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Getting Up Early

Getting Up Early

Oct 24 2016

Are you a morning person? A morning person is someone who feels good in the mornings. This kind of person can wake up at the crack of dawn and feel energized. In fact, they might not even need to set an alarm clock. Some people wake up naturally when the sun comes up. A morning person might use their mornings to exercise, write, meditate, or work on a life goal.

And then, there’s the night owl. A night owl is a person who likes to stay up late and sleep in the next morning. This kind of person feels best at night. In the morning, they feel cranky and out of it. Sometimes, a night owl wants to become a morning person. This can be difficult! It takes a few weeks (and maybe, lots of caffeine) to get used to getting up early.

Kelsey and Gary got up early today. Listen to this English lesson to discover who is a morning person… and who is not!

Gary: Kelsey, it’s going to be a great day.
Kelsey:  No, it’s not. It’s so early.
Gary:  I know, it’s Saturday! It’s great! It’s 6 o’clock in the morning.
Kelsey:  Why couldn’t I have just slept in?
Gary:  Well, you know that getting up early is one of the best things you can do, right?
Kelsey:  I don’t buy it. I’m so cranky, I’m exhausted andout of it. I don’t understand this getting up at the crack of dawn thing.
Gary:  Well, it takes a little while to get used to. You setyour sleep cycle to wake up at the same time every day, like, every day. You can’t sleep in on the weekends.
Kelsey:  Really?
Gary:  You wake up, you’ll feel more alert. You’re going to be energized for the day to go and do things. You know, OK, at this time I’m waking up, and I’m going to go do stuff. So, you’re not going to be cranky because you’re used to it. It’s your normal routine now.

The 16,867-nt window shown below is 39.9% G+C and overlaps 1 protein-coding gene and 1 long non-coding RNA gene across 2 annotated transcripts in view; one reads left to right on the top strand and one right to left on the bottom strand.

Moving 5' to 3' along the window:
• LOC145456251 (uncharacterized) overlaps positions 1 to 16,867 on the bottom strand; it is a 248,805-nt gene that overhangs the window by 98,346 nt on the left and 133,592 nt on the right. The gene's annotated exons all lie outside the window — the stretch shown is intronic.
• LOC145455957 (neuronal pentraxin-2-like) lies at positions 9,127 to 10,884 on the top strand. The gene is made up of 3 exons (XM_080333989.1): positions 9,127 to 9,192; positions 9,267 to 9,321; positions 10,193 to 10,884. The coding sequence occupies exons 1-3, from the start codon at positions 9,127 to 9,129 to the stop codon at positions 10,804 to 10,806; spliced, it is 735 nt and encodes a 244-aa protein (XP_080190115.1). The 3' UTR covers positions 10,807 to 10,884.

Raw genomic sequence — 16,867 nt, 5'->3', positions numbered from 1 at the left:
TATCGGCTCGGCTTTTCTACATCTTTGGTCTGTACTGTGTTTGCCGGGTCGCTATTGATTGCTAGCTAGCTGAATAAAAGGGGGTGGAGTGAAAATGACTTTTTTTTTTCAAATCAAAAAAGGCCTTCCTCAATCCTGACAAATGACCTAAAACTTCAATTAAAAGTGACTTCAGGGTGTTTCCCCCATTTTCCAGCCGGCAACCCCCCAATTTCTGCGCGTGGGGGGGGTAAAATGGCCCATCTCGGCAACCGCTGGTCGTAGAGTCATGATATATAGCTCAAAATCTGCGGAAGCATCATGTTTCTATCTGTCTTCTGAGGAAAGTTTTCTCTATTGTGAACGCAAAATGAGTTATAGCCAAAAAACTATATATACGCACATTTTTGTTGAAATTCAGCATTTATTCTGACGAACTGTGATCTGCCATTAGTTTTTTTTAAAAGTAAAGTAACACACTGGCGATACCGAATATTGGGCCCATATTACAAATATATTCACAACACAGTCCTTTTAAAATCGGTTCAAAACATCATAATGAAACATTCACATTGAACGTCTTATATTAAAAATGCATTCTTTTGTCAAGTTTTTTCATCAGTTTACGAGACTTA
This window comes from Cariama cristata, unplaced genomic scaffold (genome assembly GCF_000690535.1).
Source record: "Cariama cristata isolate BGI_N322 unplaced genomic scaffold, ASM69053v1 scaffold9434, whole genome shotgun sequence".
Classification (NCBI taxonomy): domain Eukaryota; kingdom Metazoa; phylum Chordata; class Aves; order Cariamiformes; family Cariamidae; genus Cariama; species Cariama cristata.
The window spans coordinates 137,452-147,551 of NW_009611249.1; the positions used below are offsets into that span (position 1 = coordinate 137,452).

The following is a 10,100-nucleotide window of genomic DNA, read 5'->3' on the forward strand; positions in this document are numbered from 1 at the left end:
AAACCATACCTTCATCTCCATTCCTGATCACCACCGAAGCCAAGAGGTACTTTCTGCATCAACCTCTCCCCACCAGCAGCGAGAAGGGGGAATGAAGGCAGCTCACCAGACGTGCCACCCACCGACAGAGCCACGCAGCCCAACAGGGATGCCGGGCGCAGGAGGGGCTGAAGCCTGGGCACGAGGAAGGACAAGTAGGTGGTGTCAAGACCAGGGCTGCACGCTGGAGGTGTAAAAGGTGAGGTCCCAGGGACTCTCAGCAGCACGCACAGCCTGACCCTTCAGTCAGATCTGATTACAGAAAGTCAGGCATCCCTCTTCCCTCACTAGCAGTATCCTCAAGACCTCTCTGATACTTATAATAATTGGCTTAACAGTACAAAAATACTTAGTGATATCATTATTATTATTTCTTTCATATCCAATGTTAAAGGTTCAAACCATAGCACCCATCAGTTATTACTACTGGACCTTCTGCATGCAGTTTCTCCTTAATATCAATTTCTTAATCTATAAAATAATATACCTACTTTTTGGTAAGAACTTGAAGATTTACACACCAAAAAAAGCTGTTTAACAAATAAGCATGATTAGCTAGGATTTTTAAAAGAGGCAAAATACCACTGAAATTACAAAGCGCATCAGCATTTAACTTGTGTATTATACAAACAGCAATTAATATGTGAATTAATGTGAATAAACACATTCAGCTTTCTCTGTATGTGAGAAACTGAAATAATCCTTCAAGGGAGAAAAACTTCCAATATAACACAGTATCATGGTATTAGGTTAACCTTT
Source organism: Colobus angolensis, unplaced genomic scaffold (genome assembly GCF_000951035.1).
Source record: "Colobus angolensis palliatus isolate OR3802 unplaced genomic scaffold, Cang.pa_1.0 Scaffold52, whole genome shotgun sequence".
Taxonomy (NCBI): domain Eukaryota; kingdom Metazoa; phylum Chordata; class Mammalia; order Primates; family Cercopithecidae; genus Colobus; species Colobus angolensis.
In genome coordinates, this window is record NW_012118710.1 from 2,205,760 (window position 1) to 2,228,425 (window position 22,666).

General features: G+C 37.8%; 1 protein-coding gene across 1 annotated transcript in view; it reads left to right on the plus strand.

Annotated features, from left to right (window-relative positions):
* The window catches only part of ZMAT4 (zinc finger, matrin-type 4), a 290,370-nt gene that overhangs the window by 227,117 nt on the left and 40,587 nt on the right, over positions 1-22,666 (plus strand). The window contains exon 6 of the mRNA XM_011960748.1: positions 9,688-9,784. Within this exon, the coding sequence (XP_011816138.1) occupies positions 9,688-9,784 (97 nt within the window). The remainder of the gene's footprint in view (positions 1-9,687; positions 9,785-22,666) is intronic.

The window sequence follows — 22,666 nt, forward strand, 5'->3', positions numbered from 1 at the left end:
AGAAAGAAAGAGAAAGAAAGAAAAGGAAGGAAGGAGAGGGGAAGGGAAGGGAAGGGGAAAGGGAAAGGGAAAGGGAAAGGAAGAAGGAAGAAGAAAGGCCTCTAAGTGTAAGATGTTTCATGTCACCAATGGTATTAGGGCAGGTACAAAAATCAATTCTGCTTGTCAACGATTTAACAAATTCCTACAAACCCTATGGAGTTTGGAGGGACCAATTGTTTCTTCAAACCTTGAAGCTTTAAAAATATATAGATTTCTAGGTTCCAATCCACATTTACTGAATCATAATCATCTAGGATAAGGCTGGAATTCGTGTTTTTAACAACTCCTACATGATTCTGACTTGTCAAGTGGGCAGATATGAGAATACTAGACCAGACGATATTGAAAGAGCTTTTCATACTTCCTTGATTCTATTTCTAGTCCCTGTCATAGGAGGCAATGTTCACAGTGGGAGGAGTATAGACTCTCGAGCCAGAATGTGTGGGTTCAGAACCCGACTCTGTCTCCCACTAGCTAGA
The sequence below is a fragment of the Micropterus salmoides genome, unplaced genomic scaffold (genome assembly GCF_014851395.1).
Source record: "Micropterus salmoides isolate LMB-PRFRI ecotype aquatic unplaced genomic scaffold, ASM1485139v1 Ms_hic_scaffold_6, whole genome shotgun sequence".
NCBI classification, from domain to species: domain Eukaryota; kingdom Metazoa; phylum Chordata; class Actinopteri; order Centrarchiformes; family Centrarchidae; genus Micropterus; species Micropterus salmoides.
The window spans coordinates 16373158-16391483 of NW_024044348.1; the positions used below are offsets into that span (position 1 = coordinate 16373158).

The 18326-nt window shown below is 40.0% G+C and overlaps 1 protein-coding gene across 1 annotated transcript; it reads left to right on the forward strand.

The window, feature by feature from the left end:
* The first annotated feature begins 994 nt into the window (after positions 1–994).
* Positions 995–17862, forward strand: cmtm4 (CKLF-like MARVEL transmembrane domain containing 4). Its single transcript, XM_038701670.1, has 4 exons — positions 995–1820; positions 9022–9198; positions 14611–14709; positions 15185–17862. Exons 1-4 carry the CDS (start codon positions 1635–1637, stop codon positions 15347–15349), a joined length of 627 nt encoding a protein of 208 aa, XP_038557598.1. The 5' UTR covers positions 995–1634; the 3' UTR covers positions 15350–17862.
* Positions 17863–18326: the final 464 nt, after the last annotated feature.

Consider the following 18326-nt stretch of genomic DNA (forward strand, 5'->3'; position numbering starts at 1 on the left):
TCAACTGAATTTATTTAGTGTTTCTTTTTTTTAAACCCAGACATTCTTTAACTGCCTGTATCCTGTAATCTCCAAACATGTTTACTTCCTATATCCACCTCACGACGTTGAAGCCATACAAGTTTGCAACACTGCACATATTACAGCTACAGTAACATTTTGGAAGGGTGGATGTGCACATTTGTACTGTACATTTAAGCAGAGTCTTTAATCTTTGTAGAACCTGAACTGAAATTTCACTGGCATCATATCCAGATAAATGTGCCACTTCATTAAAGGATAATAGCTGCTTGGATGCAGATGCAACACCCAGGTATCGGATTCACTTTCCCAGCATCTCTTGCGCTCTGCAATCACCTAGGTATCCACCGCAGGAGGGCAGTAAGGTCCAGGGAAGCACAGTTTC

Kelsey:  OK, but do you have to have caffeine in order to be this energized?
Gary:  Some people do, yes. I do not. I don’t drink any caffeine.
Kelsey:  So, this is just natural.
Gary:  Yeah, I’m ready to go.
Kelsey:  Wow. Well, I can try it, but I’m honestly pretty nervous about it.
Gary:  Would you call yourself a morning person?
Kelsey:  No, I like to sleep in. Getting up early is hard.
Gary:  So, maybe you should stay up really, really late then, and wake up late. Maybe, that would be better for you.
Kelsey:  I guess. I mean, that’s what I do now.
Gary:  Would that affect work?
Kelsey:  I don’t know. I’ll try it for a few days, and I’ll let you know.
Gary:  Cool.
Kelsey:  OK.
Poor Kelsey! It’s 6 AM! Gary wants her to become amorning person, and she’s not feeling very happy about it. In fact, she’s exhausted. She’s out of it. All she really wants to do is to sleep in a little longer. Getting up at the crack of dawn is not something Kelsey can get used to doing.

Poor Gary! It’s 6 AM! He’s energized and ready for the day, but Kelsey is being cranky. Gary’s sleep cycle is setto wake him up early, even on the weekends because he likes to use his mornings to go do stuff. He doesn’t even need caffeine to feel awake. Gary’s problem now, though, is making Kelsey love mornings too. Maybe, she can try getting up early for a few days?

Are you a morning person? How often do you wake up at the crack of dawn?

Grammar Point
Gerunds and Infinitives

It’s the weekend, and Kelsey isn’t too happy about getting up early. She tells Gary, “I don’t understand thisgetting up at the crack of dawn thing.” Kelsey uses agerund.

Gerunds and infinitives are both verbal forms that act as nounsGerunds end in -ing, such as swimming, walking, or laughingInfinitives are the basic verb form with the particle to, as in to swim, to walk, or to laugh.

Sometimes, it can be difficult to know whether it’s best to use a gerund or an infinitive in a sentence. Here are a few rules:

Both gerunds and infinitives can follow verbs, as in, “I don’t like losing,” or, “I don’t like to lose.” They can also both be the subject of a sentence, as in, “Catching a chicken is difficult,” or, “To catch a chicken is difficult.”

Also, only gerunds follow prepositions. For example, it’s correct to say, “I can’t leave a painting without finishing it,” but it’s not correct to say, “I can’t leave a painting without to finish it.”

Although many verbs can be followed by a gerund or an infinitive, this is not true for all verbs. The verb that Kelsey uses, for example, is special. Only a gerund can follow understand. “I don’t understand this getting up at the crack of dawn thing.” Other verbs that must be followed by gerunds include advise, enjoy, and suggest.

Which is correct, “I stopped to smoke last week,” or, “I stopped smoking last week”?

  1. It’s __, and Gary and Kelsey are up early.
  2. What does Kelsey usually do in the mornings?
  3. Why do people drink caffeine?
  4. Which sentence INCORRECTLY uses a gerund or infinitive?